If you press the F8 key while Windows is booting, you should be presented with a text menu screen that provides several boot options. For the purpose of rootkit localization, Safe Mode with Command Prompt is the best selection. This will cause Windows to load a minimal set of drivers and services and provide a command prompt that can be used to navigate the file system and run Windows programs individually. To investigate anomalies from a command prompt, you need to know the following basic commands:
cd xxx–Change directory to xxx (e.g., cd c:\windows\system32)
dir–List the contents of the current directory
xxx–Run the program xxx (e.g., Notepad)
type xxx–List the contents of file xxx (e.g., type autoexec.bat)
regedt32–Start the registry editor
You will also need to know how to launch the detector that found the original anomaly. If you don’t already know the location of the program, check the properties of the shortcut. You need to navigate to the directory and execute the program manually once you have booted into Safe Mode.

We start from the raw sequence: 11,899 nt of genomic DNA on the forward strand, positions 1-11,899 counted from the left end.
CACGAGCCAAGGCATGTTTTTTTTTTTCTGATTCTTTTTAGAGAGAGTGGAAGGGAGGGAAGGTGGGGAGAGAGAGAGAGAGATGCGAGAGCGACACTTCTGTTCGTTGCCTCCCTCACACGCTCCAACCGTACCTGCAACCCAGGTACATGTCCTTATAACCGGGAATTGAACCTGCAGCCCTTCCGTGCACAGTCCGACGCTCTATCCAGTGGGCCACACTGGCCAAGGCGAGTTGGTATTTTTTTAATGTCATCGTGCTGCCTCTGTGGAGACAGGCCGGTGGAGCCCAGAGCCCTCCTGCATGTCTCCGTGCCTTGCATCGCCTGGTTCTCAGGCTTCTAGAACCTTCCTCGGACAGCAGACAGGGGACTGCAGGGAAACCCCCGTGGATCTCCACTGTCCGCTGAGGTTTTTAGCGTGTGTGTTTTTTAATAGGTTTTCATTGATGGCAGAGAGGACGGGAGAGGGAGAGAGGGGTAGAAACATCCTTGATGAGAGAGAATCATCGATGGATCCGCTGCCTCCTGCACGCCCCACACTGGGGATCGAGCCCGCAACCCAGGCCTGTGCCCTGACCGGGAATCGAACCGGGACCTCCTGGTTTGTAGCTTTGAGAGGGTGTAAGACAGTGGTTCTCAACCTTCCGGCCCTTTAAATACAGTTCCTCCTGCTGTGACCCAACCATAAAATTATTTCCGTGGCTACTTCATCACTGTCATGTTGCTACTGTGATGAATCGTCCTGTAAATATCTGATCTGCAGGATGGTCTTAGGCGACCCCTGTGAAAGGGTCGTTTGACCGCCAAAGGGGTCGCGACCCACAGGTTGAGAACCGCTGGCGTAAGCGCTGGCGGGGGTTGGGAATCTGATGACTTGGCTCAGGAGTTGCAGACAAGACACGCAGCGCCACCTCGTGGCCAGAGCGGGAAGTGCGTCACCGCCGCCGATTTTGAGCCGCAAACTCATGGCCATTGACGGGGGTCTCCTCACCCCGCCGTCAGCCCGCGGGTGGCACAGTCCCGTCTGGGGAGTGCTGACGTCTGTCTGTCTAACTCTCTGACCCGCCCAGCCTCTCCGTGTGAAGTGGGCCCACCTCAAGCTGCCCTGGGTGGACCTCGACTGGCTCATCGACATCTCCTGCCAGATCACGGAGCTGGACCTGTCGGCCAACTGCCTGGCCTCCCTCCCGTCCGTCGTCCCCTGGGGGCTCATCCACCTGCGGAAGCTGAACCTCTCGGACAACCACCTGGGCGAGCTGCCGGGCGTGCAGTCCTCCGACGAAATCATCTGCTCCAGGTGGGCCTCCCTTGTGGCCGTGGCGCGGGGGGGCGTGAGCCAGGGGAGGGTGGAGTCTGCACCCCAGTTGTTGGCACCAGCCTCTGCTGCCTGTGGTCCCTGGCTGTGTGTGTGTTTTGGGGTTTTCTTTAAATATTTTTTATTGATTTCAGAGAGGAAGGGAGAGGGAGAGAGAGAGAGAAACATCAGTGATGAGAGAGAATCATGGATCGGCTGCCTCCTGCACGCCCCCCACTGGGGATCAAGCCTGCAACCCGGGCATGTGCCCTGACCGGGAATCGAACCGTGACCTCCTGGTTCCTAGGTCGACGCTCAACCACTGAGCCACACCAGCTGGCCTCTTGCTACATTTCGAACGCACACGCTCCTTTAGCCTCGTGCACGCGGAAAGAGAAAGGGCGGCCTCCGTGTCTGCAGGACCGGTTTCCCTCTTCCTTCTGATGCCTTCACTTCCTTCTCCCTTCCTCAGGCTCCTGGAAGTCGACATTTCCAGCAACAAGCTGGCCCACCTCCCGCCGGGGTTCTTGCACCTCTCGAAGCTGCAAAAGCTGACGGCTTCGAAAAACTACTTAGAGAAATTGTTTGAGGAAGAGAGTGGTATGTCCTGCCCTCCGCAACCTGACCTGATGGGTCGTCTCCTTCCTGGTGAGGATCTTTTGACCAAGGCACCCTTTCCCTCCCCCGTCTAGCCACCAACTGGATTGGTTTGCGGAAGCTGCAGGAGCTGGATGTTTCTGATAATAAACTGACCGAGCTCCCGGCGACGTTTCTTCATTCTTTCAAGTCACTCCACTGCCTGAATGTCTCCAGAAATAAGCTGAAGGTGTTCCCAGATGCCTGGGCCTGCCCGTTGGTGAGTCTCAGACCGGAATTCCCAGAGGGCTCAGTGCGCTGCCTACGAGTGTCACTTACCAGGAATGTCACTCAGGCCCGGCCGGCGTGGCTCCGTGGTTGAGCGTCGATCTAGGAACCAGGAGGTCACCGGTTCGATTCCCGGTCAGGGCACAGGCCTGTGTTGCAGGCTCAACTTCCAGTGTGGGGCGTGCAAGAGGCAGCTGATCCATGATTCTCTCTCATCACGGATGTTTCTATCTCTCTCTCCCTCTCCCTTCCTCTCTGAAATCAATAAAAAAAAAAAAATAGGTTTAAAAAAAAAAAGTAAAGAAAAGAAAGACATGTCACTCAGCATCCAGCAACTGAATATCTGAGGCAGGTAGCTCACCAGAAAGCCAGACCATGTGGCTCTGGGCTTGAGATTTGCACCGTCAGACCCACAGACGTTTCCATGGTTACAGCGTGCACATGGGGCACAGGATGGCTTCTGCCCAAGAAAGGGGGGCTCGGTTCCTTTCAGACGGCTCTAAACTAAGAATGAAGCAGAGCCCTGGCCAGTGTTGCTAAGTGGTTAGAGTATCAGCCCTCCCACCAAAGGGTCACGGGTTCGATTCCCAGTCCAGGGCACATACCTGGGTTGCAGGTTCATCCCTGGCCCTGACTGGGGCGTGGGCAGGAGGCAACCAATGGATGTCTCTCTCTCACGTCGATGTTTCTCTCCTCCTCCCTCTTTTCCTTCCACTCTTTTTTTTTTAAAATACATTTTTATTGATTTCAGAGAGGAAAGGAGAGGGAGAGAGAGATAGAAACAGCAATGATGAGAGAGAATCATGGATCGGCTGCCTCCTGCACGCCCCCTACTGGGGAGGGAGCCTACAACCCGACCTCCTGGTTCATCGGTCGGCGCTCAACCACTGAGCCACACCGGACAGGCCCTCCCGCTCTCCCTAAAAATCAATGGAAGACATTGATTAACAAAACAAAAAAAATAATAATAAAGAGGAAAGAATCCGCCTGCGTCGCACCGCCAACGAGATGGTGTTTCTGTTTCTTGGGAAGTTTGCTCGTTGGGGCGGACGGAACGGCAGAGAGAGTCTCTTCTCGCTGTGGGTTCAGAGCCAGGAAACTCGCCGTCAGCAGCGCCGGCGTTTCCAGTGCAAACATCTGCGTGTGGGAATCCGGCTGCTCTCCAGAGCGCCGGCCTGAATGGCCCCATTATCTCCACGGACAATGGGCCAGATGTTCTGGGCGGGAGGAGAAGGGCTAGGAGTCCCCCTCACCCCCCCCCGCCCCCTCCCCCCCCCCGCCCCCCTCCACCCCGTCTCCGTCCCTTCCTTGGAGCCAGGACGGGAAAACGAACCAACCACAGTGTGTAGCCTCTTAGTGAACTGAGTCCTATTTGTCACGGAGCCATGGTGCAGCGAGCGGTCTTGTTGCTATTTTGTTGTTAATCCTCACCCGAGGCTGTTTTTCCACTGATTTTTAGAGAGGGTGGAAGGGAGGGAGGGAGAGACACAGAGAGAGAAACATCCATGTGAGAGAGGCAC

The reason Safe Mode with Command Prompt is a great environment for localizing rootkits is because the rootkit has probably not been loaded and cannot protect itself. From this mode you can get an unobstructed view of your environment and delete files and registry entries that would otherwise be protected. Of course, this assumes the rootkit in question was not loaded, so remember to check for the anomaly that spawned the investigation. If the anomaly is still there, Safe Mode will not be very helpful.
There are many ways to load and run software during the boot process of a Windows operating system. Rootkits can be piggybacked onto required operating system files, causing them to be loaded when the required operating system file is loaded. Rootkits can replace common programs and call the original (renamed) program after loading. Rootkits can be loaded as required Safe Mode drivers. These are all ways to defeat Safe Mode rootkit detection. Fortunately, most rootkits strive to blend in as much as possible, making these clever loading techniques unlikely. Just like file, process, and registry key hiding, rootkit initialization is most easily detected when uncommon techniques are employed. This makes standard device driver loading a preferred method for rootkit initialization, which can be detected using Safe Mode.
If you are uncomfortable working inside a command prompt, Safe Mode (without network or command prompt) will add Windows Explorer. This will provide an environment similar to a standard boot, but remember that rootkits can be launched from extensions to Windows Explorer. If booting to standard Safe Mode does not eliminate a suspected rootkit anomaly, try Safe Mode with Command Prompt.